‘People Have Thrown Safeguards Out Of The Window’

Dr Abdul Samad Ansari, Director, Critical Care Services, Nanavati Super Speciality Hospital, Mumbai talks about the risks of second covid-19 wave and the need to not lower our guard

The second wave is a known entity. In fact people are now talking about the third wave too. These are but the ripple effects. The spread of a contagion depends on our social behaviour: how we maintain hygiene and how we interact. If you are meeting five to seven people in a day, it can set off a block chain of infection. If you cut down on that interaction, besides using precautionary measures such as wearing masks and sanitising, you reduce the spread potential. It is that simple.

This happened last year. In September we saw the peak. And in the subsequent months, the efforts of previous six months bore fruits. But we started celebrating prematurely. As we lowered our guard, we are now facing the consequence. People returned to their daily routine as if it was business as usual. The resurgence in Covid-19 cases is a direct result of that. April and May will show the same kind of prolonged plateau. But if we again start becoming more careful, follow strict precautionary measures, along with the vaccination, there will hopefully be a flattening of the curve in June.

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Unlike the first wave, when majority of the elderly population fell prey to the contagion, the infection is seen more in the 35-65 years bracket. This is a mobile population, who are traveling for work, going out more in public and therefore getting infected.

Thankfully, our systems are not as overwhelmed as last year and the mortality rate is also not high. But if the cases continue to grow manifold, the resources will spread out thin. The same virus with only 100 people today as compared to 1000 people tomorrow will have a different mortality scenario. It is not the virus which is causing it, but the number of cases which will impact the resources and mortality.

I can notice that the attitude of people has gone back to pre-pandemic days. Many of them have this misconception that if they didn’t get Covid for one year during its rage, it won’t happen when it is weakening down. ‘Kuch nahi hota, mujhe kuch nahi hoga, dekha jayega.’ This is the kind of Covid-apathy that is setting in, and it is dangerous.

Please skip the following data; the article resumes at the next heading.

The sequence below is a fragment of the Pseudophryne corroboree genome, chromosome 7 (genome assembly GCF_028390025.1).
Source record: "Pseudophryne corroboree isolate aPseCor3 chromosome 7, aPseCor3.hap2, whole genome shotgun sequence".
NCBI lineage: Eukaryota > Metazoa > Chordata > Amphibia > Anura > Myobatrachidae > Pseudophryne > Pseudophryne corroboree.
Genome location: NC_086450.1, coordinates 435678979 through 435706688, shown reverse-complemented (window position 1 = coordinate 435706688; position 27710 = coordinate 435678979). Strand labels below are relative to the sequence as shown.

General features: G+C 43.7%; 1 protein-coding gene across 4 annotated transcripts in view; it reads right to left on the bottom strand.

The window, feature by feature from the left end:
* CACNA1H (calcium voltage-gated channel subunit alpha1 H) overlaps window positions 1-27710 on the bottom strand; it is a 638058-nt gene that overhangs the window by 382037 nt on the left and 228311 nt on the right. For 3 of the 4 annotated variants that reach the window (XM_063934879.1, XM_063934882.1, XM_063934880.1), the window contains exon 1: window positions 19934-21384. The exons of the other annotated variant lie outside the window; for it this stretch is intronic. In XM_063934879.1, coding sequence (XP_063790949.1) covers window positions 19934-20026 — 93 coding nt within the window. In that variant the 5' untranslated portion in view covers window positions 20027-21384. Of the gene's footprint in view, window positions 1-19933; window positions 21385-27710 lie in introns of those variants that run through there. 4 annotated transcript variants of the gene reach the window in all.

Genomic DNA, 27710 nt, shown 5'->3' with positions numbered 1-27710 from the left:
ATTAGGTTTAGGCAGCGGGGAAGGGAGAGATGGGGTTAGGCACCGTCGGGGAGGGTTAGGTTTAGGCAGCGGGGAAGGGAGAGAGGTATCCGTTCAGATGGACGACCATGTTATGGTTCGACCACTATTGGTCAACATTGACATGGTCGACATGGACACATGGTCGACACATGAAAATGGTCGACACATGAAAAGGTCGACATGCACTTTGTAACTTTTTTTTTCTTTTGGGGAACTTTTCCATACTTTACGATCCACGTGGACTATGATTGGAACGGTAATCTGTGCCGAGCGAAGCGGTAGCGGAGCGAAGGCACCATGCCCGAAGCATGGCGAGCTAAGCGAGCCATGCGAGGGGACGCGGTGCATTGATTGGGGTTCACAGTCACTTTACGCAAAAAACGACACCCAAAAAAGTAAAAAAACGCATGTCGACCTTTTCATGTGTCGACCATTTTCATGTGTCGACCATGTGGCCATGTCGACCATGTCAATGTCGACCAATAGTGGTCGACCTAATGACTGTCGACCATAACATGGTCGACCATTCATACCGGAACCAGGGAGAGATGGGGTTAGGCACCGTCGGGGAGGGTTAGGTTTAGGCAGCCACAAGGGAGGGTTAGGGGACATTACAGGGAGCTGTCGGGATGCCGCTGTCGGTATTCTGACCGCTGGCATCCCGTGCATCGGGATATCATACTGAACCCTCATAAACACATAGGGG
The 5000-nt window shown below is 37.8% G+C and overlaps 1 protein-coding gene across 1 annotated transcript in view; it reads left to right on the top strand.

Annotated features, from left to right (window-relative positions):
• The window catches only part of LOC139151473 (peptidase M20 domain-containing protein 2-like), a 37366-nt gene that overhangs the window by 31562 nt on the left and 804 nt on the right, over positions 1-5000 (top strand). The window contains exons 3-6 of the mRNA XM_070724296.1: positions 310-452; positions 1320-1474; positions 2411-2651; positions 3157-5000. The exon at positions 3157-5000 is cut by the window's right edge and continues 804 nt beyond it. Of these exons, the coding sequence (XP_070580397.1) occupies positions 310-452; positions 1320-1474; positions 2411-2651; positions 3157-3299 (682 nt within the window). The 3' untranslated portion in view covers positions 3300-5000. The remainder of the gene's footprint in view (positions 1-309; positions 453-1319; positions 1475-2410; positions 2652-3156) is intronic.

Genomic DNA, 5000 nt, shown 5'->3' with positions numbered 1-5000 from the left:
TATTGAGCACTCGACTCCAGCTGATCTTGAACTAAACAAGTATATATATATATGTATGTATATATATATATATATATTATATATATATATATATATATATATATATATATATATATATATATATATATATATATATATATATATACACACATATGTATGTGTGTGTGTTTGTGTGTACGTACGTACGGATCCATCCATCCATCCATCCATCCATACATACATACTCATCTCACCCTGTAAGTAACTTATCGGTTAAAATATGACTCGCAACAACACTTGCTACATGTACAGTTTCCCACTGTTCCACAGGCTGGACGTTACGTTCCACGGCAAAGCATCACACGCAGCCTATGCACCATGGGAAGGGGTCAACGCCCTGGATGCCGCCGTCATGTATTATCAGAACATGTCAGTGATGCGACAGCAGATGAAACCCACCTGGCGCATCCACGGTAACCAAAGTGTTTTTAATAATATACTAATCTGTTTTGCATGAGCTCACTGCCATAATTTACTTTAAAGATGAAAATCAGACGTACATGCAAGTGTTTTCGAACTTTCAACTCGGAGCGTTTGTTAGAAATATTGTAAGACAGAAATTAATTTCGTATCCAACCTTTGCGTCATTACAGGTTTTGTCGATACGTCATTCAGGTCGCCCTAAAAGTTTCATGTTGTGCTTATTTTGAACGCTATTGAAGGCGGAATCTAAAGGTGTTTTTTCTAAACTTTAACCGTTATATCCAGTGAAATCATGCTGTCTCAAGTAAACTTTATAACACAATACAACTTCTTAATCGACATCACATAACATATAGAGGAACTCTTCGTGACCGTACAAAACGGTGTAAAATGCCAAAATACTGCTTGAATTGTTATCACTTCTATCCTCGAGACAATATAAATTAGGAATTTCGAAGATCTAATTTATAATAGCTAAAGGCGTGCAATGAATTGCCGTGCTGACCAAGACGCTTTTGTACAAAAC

This pandemic has brought about some kind of hygiene training and discipline among us. There is no harm in maintaining it. My message to public is: we still need to practice these hygiene precautions aggressively; unnecessary travel, gatherings, entertainment activities should be avoided or carried out with behavioural modifications such as sanitizing, scrupulous handwashing and face masks.

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I have seen 80 percent of people in public do not wear a mask properly. Mostly, these are hanging over the neck. People have also stopped meticulously washing their hands. They feel twice in a day is good enough. People are all over the places. While I don’t want to sound negative, we need to get our guards and shield back.

Frontline workers and their families have suffered for one year, we have to acknowledge those sacrifices and not lower the defence. For a year, since the onset of pandemic, my colleagues and I went home late every night, only to leave early in the morning. I could not take care of my wife, parents and children. On the contrary, I could be possibly walking in with the virus infection every day. This was a real burnout. People must realise that their careless behaviour can negate all the hard work put in by frontline worker for one year.

As told to Mamta Sharma